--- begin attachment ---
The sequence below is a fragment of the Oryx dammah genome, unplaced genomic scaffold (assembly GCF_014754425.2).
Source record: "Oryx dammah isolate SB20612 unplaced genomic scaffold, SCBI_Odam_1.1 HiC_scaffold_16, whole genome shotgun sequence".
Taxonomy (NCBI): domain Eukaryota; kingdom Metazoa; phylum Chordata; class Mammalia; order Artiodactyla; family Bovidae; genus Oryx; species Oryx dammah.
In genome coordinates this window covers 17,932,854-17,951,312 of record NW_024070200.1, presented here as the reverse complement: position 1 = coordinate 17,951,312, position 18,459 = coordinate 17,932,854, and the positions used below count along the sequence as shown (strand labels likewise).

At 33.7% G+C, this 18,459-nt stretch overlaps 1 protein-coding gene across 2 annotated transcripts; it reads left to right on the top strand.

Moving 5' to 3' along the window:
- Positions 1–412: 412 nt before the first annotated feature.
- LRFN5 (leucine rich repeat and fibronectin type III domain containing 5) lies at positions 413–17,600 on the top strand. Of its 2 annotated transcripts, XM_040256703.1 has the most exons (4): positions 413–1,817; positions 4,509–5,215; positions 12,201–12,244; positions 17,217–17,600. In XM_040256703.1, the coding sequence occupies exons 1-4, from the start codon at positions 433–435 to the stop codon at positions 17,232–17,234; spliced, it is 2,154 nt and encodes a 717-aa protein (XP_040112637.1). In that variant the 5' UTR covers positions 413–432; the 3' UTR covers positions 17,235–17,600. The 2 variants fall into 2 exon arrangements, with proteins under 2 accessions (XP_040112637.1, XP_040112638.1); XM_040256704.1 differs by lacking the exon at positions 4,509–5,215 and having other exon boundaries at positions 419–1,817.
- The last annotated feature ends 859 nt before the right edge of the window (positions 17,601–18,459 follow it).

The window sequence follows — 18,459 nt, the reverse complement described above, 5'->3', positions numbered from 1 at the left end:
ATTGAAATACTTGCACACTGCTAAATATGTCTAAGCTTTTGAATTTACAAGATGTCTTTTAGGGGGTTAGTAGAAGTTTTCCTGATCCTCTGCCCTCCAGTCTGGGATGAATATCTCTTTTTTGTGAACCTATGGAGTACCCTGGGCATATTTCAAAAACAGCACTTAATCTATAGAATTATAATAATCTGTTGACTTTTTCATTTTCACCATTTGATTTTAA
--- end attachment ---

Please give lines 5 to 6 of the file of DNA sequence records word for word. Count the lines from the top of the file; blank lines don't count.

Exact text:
At 33.7% G+C, this 18,459-nt stretch overlaps 1 protein-coding gene across 2 annotated transcripts; it reads left to right on the top strand.

Moving 5' to 3' along the window: